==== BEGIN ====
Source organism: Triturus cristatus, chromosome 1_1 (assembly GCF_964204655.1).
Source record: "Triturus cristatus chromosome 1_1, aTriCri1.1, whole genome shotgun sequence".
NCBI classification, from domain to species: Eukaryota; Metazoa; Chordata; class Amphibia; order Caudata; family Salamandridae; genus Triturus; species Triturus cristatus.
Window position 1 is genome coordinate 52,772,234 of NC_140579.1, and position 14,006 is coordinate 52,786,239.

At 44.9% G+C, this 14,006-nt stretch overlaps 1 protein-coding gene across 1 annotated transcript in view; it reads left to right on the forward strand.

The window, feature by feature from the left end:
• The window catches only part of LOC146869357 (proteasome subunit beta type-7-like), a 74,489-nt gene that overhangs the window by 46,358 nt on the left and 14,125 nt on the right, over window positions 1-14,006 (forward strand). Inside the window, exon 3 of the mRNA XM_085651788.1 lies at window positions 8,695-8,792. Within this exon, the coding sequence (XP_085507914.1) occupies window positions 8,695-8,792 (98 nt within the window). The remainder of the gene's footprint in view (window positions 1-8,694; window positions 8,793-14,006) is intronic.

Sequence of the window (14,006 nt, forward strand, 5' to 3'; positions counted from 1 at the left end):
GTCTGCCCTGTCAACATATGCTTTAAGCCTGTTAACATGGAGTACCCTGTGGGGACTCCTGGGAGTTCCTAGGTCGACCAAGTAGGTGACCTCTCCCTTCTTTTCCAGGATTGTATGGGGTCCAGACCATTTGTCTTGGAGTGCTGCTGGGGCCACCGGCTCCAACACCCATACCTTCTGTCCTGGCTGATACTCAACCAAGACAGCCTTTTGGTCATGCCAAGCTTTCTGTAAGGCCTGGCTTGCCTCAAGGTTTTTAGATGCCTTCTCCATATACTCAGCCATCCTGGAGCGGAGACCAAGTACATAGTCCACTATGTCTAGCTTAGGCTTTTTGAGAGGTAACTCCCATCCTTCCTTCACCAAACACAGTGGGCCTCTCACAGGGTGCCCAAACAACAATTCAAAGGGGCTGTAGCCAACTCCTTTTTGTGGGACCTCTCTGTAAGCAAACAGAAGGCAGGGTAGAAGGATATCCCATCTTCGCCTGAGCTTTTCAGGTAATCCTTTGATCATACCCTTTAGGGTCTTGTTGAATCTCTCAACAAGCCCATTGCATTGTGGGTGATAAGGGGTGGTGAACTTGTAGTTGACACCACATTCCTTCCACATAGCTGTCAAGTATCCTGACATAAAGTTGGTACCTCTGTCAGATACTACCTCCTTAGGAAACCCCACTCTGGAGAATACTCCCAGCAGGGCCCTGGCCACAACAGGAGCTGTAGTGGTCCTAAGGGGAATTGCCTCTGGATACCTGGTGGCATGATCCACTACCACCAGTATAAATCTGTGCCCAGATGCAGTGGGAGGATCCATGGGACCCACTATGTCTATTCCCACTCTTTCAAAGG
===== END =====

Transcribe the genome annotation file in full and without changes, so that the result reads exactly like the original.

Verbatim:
Source organism: Triturus cristatus, chromosome 1_1 (assembly GCF_964204655.1).
Source record: "Triturus cristatus chromosome 1_1, aTriCri1.1, whole genome shotgun sequence".
NCBI classification, from domain to species: Eukaryota; Metazoa; Chordata; class Amphibia; order Caudata; family Salamandridae; genus Triturus; species Triturus cristatus.
Window position 1 is genome coordinate 52,772,234 of NC_140579.1, and position 14,006 is coordinate 52,786,239.

At 44.9% G+C, this 14,006-nt stretch overlaps 1 protein-coding gene across 1 annotated transcript in view; it reads left to right on the forward strand.

The window, feature by feature from the left end:
• The window catches only part of LOC146869357 (proteasome subunit beta type-7-like), a 74,489-nt gene that overhangs the window by 46,358 nt on the left and 14,125 nt on the right, over window positions 1-14,006 (forward strand). Inside the window, exon 3 of the mRNA XM_085651788.1 lies at window positions 8,695-8,792. Within this exon, the coding sequence (XP_085507914.1) occupies window positions 8,695-8,792 (98 nt within the window). The remainder of the gene's footprint in view (window positions 1-8,694; window positions 8,793-14,006) is intronic.

Sequence of the window (14,006 nt, forward strand, 5' to 3'; positions counted from 1 at the left end):
GTCTGCCCTGTCAACATATGCTTTAAGCCTGTTAACATGGAGTACCCTGTGGGGACTCCTGGGAGTTCCTAGGTCGACCAAGTAGGTGACCTCTCCCTTCTTTTCCAGGATTGTATGGGGTCCAGACCATTTGTCTTGGAGTGCTGCTGGGGCCACCGGCTCCAACACCCATACCTTCTGTCCTGGCTGATACTCAACCAAGACAGCCTTTTGGTCATGCCAAGCTTTCTGTAAGGCCTGGCTTGCCTCAAGGTTTTTAGATGCCTTCTCCATATACTCAGCCATCCTGGAGCGGAGACCAAGTACATAGTCCACTATGTCTAGCTTAGGCTTTTTGAGAGGTAACTCCCATCCTTCCTTCACCAAACACAGTGGGCCTCTCACAGGGTGCCCAAACAACAATTCAAAGGGGCTGTAGCCAACTCCTTTTTGTGGGACCTCTCTGTAAGCAAACAGAAGGCAGGGTAGAAGGATATCCCATCTTCGCCTGAGCTTTTCAGGTAATCCTTTGATCATACCCTTTAGGGTCTTGTTGAATCTCTCAACAAGCCCATTGCATTGTGGGTGATAAGGGGTGGTGAACTTGTAGTTGACACCACATTCCTTCCACATAGCTGTCAAGTATCCTGACATAAAGTTGGTACCTCTGTCAGATACTACCTCCTTAGGAAACCCCACTCTGGAGAATACTCCCAGCAGGGCCCTGGCCACAACAGGAGCTGTAGTGGTCCTAAGGGGAATTGCCTCTGGATACCTGGTGGCATGATCCACTACCACCAGTATAAATCTGTGCCCAGATGCAGTGGGAGGATCCATGGGACCCACTATGTCTATTCCCACTCTTTCAAAGG